Peralta, a Mexican woman now living in Southern California, surveys her romantic past and her struggle to understand herself as a bisexual in this memoir.
Growing up in midcentury Mexico, Peralta was told that sexual desire was dirty. Her love for dancing and applause earned censure, too: “Only lower-class women go into show business,” her mother said. She was even criticized for dancing too close to a boy in a socially approved setting in an event hall. “By now I should know that feeling pleasure in my body is wrong,” a 16-year-old Marina concluded. But if desire for boys was wrong, desire for a woman was worse, according to Peralta’s mother. She told her 18-year-old daughter that “[i]t is better to be a whore than a lesbian,” after she found some love notes a woman wrote to Marina. Over the next decades, the author grew up, had a family, started a dance school, got divorced, had lesbian affairs, became a therapist, and moved back and forth between Mexico and the United States. Throughout this memoir, Peralta traces her growing self-understanding as a woman attracted to both men and women. Her story is particularly valuable for readers who wish to understand the social and familial forces that were arrayed against gays and lesbians in the past. But, overall, the memoir often comes off as more emotional than thoughtful about the events of Peralta’s own life. On the breakup of her marriage, for example, the author writes: “I never considered the aftermath of a divorce….I didn’t expect to grieve over my broken marriage or have regrets for the breakup.” The memoir also doesn’t delve very deeply into other people’s experiences—although a final section about the author’s mother does make an effort in that direction.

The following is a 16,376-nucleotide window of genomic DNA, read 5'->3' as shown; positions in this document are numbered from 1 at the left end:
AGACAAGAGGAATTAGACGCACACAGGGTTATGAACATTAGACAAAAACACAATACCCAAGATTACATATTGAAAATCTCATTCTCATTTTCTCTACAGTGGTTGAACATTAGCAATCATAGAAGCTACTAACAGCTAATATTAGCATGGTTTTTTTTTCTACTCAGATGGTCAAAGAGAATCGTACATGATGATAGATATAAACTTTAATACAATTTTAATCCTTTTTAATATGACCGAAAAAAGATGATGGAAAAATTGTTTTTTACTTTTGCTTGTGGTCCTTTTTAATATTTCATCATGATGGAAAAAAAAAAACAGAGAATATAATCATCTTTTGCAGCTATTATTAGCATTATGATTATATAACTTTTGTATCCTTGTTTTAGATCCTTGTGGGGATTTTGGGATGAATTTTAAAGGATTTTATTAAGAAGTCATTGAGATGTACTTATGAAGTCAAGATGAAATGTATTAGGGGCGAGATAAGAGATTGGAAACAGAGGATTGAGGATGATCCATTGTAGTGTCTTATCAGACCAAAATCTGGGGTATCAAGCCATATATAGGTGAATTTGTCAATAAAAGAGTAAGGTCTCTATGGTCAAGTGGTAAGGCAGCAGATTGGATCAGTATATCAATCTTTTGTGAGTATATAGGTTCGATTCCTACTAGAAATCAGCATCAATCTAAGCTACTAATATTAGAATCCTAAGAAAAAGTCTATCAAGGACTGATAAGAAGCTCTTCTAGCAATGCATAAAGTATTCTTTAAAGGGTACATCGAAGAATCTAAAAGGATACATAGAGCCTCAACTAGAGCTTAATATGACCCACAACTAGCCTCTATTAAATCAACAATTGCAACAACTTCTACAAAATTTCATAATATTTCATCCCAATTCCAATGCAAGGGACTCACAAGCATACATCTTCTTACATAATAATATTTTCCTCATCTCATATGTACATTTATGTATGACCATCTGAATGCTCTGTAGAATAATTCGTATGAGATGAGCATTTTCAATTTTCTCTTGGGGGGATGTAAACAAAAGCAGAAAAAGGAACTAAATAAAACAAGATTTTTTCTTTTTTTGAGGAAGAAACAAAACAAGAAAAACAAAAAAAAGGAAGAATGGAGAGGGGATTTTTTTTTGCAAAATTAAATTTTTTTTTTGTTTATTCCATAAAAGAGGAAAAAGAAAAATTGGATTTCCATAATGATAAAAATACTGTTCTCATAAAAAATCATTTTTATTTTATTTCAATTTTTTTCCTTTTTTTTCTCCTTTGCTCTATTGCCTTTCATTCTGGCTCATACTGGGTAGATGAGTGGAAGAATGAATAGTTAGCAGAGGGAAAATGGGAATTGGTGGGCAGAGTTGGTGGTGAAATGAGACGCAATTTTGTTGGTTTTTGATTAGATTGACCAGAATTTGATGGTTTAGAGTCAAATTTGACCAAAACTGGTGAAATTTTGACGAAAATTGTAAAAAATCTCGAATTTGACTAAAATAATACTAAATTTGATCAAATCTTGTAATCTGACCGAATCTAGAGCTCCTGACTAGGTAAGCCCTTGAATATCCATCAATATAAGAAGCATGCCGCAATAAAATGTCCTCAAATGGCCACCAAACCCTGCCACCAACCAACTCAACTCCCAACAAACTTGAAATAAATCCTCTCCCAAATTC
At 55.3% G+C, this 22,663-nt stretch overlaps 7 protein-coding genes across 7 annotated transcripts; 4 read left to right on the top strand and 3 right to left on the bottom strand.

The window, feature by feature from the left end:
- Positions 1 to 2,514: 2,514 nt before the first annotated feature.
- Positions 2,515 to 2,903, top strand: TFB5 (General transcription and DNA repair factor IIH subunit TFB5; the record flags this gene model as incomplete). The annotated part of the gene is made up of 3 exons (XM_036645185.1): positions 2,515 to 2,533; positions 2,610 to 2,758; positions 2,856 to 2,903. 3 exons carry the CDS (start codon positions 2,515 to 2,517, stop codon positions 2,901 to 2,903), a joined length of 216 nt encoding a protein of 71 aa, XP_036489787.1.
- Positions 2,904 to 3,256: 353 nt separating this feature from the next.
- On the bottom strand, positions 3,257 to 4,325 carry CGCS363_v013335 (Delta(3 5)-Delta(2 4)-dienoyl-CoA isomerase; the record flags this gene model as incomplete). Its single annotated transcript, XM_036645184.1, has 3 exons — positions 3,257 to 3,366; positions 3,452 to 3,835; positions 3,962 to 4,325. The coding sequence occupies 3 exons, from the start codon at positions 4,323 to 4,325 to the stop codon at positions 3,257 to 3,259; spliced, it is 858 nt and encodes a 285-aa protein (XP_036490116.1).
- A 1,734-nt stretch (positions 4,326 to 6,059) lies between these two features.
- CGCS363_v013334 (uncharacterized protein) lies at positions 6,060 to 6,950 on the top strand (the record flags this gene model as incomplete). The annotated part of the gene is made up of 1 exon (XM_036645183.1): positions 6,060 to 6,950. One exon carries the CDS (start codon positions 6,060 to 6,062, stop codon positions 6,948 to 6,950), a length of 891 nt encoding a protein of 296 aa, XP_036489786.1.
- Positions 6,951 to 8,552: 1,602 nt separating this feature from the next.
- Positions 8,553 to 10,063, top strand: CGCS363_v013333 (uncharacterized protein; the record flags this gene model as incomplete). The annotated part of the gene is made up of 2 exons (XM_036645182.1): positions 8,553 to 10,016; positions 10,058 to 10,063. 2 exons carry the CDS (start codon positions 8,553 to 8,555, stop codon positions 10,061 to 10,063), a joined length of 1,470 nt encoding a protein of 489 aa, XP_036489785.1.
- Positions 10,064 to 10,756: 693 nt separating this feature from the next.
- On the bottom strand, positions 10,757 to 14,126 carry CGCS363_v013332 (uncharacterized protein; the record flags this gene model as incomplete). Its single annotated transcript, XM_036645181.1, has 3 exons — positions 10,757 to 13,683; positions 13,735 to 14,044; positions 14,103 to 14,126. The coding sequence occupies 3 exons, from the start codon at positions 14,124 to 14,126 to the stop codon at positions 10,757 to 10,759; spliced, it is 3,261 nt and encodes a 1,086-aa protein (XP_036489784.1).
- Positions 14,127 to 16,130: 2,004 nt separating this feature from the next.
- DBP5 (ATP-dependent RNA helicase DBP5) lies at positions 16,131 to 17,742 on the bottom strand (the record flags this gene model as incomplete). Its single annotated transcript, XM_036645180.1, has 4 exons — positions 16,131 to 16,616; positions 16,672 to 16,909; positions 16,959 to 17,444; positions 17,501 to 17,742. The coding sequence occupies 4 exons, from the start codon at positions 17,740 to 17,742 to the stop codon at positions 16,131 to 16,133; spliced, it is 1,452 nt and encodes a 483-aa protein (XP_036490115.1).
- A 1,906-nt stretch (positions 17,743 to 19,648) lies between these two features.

An intriguing but strangely unreflective memoir.